Letting Go and Holding On is a four-part short memoir essay, which is part of a larger creative non-fiction project that I am working on…
“What was it,” I asked myself, “that kept me hanging on to a faint hope that barely had a glimmer of light on the surface?” Was it the darkness in his soul that reminded me of my own darkness? He was a complex man, and I a complex woman. The danger signs had always been there. But it was never intentional. Like two schooners passing in the bay, we each tossed out a lifeline and we became entangled. Entangled and then trapped in some all-encompassing soul drama of unfulfilled emotion and passion.
It wrenched at my sensibilities with all of the weight of the dozens of boxes of books I carried with me each time I moved. There were words in those boxes of books. Words I could not express, but someone else did. There were words in those boxes. Words of love, words of wisdom, words of pain, words of self-discovery, words of social significance. Those were all the words I struggled to share and I clung to them like a lover waiting for her romance to blossom and grow as a rose grows in warm sun.
How does one find the strength to let go of something that one does not possess but holds dear? How does one stop memories that flood the mind like a tidal wave each day, rolling in and out of the heart like thunder across the plain? This existence seems barren and cold without the desired one… Yet there is no basis, is there, for the desire? Is it love or is it the illusion of love that is so attractive? Is it the man or the illusion of the man that is so attractive? These are the questions I ask myself daily and I have as yet to find an answer for them.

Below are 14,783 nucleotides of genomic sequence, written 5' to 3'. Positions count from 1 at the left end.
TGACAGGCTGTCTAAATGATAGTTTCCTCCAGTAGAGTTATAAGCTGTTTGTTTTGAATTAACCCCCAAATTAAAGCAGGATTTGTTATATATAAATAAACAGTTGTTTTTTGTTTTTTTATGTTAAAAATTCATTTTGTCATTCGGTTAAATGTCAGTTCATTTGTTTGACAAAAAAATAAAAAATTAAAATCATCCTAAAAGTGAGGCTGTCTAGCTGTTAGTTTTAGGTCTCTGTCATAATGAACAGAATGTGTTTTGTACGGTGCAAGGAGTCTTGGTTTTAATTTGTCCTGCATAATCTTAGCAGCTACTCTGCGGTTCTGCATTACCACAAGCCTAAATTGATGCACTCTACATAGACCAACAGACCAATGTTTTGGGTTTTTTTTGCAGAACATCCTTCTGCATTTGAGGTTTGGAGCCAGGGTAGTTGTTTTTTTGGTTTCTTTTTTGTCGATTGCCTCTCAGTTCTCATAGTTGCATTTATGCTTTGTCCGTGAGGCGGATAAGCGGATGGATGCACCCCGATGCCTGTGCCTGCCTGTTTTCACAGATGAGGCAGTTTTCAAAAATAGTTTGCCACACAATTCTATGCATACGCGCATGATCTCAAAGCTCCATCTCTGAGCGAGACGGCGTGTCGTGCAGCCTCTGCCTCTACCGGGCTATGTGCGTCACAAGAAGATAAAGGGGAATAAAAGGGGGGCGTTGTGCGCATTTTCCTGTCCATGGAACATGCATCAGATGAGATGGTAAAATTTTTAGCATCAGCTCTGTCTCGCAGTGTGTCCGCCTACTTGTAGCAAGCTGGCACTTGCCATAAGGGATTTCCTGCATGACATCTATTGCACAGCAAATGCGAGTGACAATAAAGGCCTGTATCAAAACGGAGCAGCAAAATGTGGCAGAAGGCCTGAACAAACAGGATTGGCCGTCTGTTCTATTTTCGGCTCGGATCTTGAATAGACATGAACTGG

And still, I hold on, clinging to the vine of desire as though it were a lifeline tossed over the edge of the precipice while I dangle like a fish on a hook, waiting, waiting, waiting for he who may never return. I covet that which I cannot have and I covet that which I do not need. It is a paradox is it not. The paradox of holding on to things that one may no longer need or want. The paradox of life at any age in which you realize you have unfilled connections, desires and emotions. These are the things that haunt me.
These are the things that I pack in my boxes and haul about with me. They are not my baggage, they are my stuff and they are my dreams. These are the things I allow myself to wallow in, wishing for something more than I have. Understanding that connections made on the map of the universe, must be played out, despite the pain. From these things, I learn every day. And so, I keep them close. All the stuffs and the man. For now. Because I am learning from them. “When the learning stops, I will let them go,” I say to myself. Until then I hold on; I pack them up again in boxes again and again, hauling the weight of boxes of books and rocks and unrequited love with me wherever I go.
The End… Maybe.
Stay tuned for Nesting on the River.